InBrief: Important New Bicameral Draft Of A Pharma Supply Chain Security Bill

US CapitolI just arrived in California a couple hours ago to attend the next California Board of Pharmacy ePedigree Committee meeting later this morning.  I was expecting to check into my hotel and go to bed, but as soon as I turned my phone back on I received multiple notices that a new bipartisan, bicameral draft of a pharma supply chain security bill was being circulated for review and comment.  The email from the Senate HELP Committee was timestamped at 9:54pm EDT on Wednesday and they want people to comment on it by noon on Thursday.  Wow.  I still hope to get some sleep tonight, but I wanted to post this essay along with the PDF in case you didn’t receive it.

You can find a copy of the draft here.  And here is a press release that talks about it.

[UPDATE:  Latest official House version here.]

Because the draft is apparently agreed to by the bill managers of H.R. 1919, which passed the full House back in June (see “InBrief: The Pharma Track & Trace Bill Has Passed the U.S. House Of Representatives“), and S. 959, which was currently awaiting floor action in the Senate after being passed by the HELP Committee back in May (see “InBrief: A Track & Trace bill Has Made It To The Senate Floor“), everyone expects this new draft to replace those two bills.  This new draft will be assigned its own number once it is formally introduced into the legislative process.  It’s obviously on a fast track, to say the least.

The new draft is a compromise between the bill managers from the House of Representatives and the Senate–that’s what makes it bicameral–and there isn’t any partisan split in opinions–that’s what makes it bipartisan–so for the first time since the summer of 2012 we have something that has a high likelihood of passing (see “The Politics Of Federal Track & Trace Legislation“).  At least that’s my personal and remote observation.


Sorry, I’m too sleepy to compare the new draft line-by-line so I cannot give you a full list of differences between H.R. 1919 and S. 959, but I will say that the specific elements I looked for in the new draft matched those of S. 959.  That’s not surprising considering the fact that the California delegation and the California Board of Pharmacy were so opposed to H.R. 1919 as being an insufficient replacement for California’s state law.  I also viewed H.R. 1919 as something less than advertised (see “An Industry Protection Bill Concealed Under The Veil Of Patient Protection“).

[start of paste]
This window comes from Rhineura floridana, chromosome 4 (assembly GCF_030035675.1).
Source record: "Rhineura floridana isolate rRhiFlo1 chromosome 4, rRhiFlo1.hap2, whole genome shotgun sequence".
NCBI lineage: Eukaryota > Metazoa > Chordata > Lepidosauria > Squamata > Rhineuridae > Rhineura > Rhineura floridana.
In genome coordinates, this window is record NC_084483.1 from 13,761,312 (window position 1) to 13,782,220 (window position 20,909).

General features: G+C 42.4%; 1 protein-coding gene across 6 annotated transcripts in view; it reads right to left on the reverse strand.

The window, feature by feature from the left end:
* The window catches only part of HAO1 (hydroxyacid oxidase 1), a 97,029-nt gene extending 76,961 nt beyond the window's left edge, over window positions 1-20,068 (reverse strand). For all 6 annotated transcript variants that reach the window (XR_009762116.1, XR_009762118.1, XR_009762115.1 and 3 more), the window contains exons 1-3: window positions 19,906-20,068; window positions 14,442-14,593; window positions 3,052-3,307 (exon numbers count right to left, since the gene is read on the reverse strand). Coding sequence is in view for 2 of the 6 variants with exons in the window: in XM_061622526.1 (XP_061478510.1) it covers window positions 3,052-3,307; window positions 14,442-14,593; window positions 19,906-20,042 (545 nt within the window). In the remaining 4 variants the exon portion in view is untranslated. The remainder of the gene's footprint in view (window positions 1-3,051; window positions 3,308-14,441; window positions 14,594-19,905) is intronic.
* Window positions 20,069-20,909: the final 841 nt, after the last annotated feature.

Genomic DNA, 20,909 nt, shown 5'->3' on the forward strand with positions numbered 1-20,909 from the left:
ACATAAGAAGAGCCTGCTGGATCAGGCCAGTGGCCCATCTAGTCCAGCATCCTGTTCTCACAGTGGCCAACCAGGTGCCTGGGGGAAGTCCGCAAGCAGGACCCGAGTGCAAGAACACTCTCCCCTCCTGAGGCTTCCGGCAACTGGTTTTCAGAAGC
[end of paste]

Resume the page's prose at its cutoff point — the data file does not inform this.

Here is a list of elements that were in S. 959 and are also in this draft:

  • Self-executing: “…the requirements of this section may be enforced without further regulations or guidance from the Secretary“.  This was not in H.R. 1919;
  • Serialization of all drug packages and cases 4 years after enactment.  In H.R. 1919 it was 5 years;
  • Full interoperable, package-level serialization-based track & trace system in 10 years after enactment, although it was recently pointed out to me that in that system, transaction histories would no longer be required.  This new draft words it in a different way but it seems to end up being the same result.  This requires closer inspection.  H.R. 1919 did not have the equivalent but there was a mushy ability for new proposals to be made after 14 years;
  • The SNI, lot/batch and expiration date must be encoded “…in a 2-dimensional data matrix barcode when affixed to, or imprinted upon, a package…” and “ a linear or 2- dimensional data matrix barcode when affixed to, or imprinted upon, a homogeneous case...”, but the FDA would be allowed to specify other technologies;

In every new draft, the exemptions seem to get longer and more intricate.  I suggest you have close look to confirm what is new and what was there in the earlier drafts.  If it becomes law I’ll try to do an essay on those exemptions that make it in.

This draft could progress quickly so keep an eye on it.  You can bet I will.